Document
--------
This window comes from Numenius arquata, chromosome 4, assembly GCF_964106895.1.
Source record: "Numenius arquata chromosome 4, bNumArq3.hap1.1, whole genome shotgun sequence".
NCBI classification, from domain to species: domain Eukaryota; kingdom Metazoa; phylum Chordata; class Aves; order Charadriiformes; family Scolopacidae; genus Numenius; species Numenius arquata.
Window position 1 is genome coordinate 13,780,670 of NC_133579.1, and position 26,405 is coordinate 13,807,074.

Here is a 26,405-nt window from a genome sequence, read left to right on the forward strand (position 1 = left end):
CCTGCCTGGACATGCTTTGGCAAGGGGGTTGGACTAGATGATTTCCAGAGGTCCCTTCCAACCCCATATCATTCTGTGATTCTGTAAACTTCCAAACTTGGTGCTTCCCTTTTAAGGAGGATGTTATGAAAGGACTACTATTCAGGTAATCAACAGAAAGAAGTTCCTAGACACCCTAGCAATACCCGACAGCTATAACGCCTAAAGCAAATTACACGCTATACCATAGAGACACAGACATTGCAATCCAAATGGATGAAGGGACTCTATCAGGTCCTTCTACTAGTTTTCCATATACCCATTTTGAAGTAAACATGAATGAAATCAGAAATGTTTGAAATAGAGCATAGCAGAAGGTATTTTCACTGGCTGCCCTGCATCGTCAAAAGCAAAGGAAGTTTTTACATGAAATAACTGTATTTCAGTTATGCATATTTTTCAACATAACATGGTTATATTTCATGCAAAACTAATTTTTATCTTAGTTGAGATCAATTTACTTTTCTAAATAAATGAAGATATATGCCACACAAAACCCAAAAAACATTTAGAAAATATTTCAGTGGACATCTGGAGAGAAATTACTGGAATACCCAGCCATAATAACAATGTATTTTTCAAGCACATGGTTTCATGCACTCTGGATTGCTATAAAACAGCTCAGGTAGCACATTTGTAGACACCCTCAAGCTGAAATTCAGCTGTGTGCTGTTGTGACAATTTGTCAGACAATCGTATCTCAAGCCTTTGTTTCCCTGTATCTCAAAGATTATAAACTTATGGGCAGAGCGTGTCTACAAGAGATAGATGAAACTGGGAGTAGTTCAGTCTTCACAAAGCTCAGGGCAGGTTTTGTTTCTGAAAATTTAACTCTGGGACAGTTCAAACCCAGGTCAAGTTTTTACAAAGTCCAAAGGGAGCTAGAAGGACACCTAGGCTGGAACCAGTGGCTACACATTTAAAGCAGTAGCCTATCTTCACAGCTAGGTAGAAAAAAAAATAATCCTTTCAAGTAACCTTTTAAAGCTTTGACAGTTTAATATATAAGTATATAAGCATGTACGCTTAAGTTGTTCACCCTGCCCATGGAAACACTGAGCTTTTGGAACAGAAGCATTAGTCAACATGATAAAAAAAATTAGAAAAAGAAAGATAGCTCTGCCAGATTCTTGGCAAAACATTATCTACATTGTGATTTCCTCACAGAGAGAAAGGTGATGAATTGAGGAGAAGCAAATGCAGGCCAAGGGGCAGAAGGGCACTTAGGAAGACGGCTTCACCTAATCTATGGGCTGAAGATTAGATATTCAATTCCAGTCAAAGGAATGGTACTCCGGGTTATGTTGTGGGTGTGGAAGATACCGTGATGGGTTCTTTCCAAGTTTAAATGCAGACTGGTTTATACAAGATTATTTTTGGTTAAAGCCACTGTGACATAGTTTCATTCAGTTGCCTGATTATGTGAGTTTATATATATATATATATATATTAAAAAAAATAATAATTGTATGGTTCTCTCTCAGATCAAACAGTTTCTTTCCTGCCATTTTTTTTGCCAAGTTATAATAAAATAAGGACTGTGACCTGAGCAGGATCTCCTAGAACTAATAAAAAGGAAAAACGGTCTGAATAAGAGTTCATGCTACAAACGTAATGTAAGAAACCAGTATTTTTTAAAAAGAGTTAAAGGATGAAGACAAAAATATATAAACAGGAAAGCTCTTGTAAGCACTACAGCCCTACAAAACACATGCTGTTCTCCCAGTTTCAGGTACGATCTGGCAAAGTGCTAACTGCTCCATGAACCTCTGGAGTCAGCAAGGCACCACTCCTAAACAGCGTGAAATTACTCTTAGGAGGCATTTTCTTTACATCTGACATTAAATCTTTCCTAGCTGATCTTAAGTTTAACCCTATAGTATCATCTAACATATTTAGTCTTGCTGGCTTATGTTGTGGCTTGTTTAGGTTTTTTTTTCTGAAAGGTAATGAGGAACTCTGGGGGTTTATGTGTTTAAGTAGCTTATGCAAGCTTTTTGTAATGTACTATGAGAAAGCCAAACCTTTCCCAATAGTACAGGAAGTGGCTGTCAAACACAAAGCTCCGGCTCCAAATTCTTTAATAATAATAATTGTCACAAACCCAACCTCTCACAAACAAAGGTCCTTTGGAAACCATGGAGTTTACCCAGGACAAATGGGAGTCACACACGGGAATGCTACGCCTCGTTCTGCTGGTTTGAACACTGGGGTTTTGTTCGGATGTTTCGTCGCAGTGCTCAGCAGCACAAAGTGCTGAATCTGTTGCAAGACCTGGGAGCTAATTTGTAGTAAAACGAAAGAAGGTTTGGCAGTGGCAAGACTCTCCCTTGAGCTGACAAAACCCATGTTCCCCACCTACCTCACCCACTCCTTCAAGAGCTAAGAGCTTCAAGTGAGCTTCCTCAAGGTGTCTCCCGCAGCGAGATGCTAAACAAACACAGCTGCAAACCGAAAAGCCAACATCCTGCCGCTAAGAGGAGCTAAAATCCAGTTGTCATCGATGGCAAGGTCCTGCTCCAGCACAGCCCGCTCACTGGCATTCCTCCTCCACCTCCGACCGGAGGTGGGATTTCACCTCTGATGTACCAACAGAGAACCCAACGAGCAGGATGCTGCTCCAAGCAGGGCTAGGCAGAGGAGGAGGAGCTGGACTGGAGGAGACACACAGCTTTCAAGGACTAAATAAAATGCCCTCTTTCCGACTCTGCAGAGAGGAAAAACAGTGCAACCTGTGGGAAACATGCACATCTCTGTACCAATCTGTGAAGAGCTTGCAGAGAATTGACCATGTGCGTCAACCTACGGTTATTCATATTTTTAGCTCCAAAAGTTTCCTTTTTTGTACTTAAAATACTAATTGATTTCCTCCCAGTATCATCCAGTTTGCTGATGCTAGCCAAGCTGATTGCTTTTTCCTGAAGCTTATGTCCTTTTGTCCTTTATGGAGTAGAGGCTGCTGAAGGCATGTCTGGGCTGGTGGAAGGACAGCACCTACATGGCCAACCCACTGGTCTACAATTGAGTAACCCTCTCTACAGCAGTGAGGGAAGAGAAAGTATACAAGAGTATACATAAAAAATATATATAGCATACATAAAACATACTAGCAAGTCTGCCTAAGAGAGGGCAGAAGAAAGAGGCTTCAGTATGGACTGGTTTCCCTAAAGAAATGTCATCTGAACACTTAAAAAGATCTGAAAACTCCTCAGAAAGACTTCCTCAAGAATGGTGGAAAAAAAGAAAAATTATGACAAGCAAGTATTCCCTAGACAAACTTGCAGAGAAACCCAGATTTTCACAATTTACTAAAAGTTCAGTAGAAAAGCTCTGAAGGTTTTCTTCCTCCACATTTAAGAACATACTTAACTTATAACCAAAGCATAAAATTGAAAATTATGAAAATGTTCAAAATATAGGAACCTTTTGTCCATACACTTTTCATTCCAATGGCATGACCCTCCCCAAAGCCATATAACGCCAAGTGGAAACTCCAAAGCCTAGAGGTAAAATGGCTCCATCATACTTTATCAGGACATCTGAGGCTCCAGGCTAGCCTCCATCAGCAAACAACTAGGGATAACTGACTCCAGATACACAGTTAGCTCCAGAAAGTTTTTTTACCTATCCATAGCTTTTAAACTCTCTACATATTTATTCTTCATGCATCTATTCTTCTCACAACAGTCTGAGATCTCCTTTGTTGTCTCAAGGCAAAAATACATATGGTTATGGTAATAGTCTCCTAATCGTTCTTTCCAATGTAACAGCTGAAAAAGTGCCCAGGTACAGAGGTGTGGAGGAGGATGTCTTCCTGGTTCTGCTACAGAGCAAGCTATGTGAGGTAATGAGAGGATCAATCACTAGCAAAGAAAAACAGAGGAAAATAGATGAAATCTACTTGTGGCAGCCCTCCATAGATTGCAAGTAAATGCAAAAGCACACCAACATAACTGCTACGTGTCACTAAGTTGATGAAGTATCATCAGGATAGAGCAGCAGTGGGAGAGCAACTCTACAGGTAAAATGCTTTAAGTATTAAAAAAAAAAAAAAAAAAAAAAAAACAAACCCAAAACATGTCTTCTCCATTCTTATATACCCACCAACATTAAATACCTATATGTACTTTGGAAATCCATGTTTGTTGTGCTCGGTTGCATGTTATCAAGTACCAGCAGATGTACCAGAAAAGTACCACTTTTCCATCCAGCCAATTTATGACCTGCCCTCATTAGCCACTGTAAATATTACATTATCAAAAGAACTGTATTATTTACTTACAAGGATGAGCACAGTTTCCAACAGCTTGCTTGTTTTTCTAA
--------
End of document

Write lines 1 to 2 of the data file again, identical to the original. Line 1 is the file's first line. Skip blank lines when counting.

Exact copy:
This window comes from Numenius arquata, chromosome 4, assembly GCF_964106895.1.
Source record: "Numenius arquata chromosome 4, bNumArq3.hap1.1, whole genome shotgun sequence".